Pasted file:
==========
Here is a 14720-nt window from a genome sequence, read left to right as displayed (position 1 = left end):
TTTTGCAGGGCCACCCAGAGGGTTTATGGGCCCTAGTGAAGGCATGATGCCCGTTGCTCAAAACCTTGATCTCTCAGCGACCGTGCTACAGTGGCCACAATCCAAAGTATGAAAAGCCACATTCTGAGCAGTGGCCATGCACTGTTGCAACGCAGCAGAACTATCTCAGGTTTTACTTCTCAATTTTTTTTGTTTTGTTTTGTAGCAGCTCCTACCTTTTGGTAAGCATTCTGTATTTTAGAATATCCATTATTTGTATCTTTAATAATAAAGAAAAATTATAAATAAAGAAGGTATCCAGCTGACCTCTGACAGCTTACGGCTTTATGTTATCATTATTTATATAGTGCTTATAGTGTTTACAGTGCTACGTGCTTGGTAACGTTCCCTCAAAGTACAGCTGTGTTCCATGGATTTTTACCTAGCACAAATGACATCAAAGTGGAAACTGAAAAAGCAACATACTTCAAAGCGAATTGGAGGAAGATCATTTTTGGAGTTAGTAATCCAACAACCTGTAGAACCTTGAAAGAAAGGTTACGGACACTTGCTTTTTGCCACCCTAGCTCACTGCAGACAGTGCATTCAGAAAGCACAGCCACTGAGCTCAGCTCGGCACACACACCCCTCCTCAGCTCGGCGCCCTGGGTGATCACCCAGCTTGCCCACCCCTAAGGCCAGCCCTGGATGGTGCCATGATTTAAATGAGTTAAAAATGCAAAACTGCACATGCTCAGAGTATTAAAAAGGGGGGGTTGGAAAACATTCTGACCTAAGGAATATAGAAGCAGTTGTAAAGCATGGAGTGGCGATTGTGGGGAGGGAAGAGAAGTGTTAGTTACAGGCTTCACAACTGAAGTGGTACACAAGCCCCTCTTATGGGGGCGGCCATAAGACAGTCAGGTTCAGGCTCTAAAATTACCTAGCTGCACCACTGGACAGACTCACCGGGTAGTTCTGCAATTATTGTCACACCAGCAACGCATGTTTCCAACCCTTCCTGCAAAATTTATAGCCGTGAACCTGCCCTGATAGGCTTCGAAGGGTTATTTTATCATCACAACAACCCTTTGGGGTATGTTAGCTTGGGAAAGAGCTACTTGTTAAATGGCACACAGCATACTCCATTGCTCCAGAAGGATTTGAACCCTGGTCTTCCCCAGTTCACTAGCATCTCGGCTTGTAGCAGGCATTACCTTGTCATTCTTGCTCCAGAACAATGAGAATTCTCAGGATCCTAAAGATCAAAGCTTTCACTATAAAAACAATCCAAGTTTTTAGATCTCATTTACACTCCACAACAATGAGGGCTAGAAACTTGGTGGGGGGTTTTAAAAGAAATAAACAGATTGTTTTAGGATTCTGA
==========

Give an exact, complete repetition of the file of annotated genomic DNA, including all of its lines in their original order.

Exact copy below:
Here is a 14720-nt window from a genome sequence, read left to right as displayed (position 1 = left end):
TTTTGCAGGGCCACCCAGAGGGTTTATGGGCCCTAGTGAAGGCATGATGCCCGTTGCTCAAAACCTTGATCTCTCAGCGACCGTGCTACAGTGGCCACAATCCAAAGTATGAAAAGCCACATTCTGAGCAGTGGCCATGCACTGTTGCAACGCAGCAGAACTATCTCAGGTTTTACTTCTCAATTTTTTTTGTTTTGTTTTGTAGCAGCTCCTACCTTTTGGTAAGCATTCTGTATTTTAGAATATCCATTATTTGTATCTTTAATAATAAAGAAAAATTATAAATAAAGAAGGTATCCAGCTGACCTCTGACAGCTTACGGCTTTATGTTATCATTATTTATATAGTGCTTATAGTGTTTACAGTGCTACGTGCTTGGTAACGTTCCCTCAAAGTACAGCTGTGTTCCATGGATTTTTACCTAGCACAAATGACATCAAAGTGGAAACTGAAAAAGCAACATACTTCAAAGCGAATTGGAGGAAGATCATTTTTGGAGTTAGTAATCCAACAACCTGTAGAACCTTGAAAGAAAGGTTACGGACACTTGCTTTTTGCCACCCTAGCTCACTGCAGACAGTGCATTCAGAAAGCACAGCCACTGAGCTCAGCTCGGCACACACACCCCTCCTCAGCTCGGCGCCCTGGGTGATCACCCAGCTTGCCCACCCCTAAGGCCAGCCCTGGATGGTGCCATGATTTAAATGAGTTAAAAATGCAAAACTGCACATGCTCAGAGTATTAAAAAGGGGGGGTTGGAAAACATTCTGACCTAAGGAATATAGAAGCAGTTGTAAAGCATGGAGTGGCGATTGTGGGGAGGGAAGAGAAGTGTTAGTTACAGGCTTCACAACTGAAGTGGTACACAAGCCCCTCTTATGGGGGCGGCCATAAGACAGTCAGGTTCAGGCTCTAAAATTACCTAGCTGCACCACTGGACAGACTCACCGGGTAGTTCTGCAATTATTGTCACACCAGCAACGCATGTTTCCAACCCTTCCTGCAAAATTTATAGCCGTGAACCTGCCCTGATAGGCTTCGAAGGGTTATTTTATCATCACAACAACCCTTTGGGGTATGTTAGCTTGGGAAAGAGCTACTTGTTAAATGGCACACAGCATACTCCATTGCTCCAGAAGGATTTGAACCCTGGTCTTCCCCAGTTCACTAGCATCTCGGCTTGTAGCAGGCATTACCTTGTCATTCTTGCTCCAGAACAATGAGAATTCTCAGGATCCTAAAGATCAAAGCTTTCACTATAAAAACAATCCAAGTTTTTAGATCTCATTTACACTCCACAACAATGAGGGCTAGAAACTTGGTGGGGGGTTTTAAAAGAAATAAACAGATTGTTTTAGGATTCTGA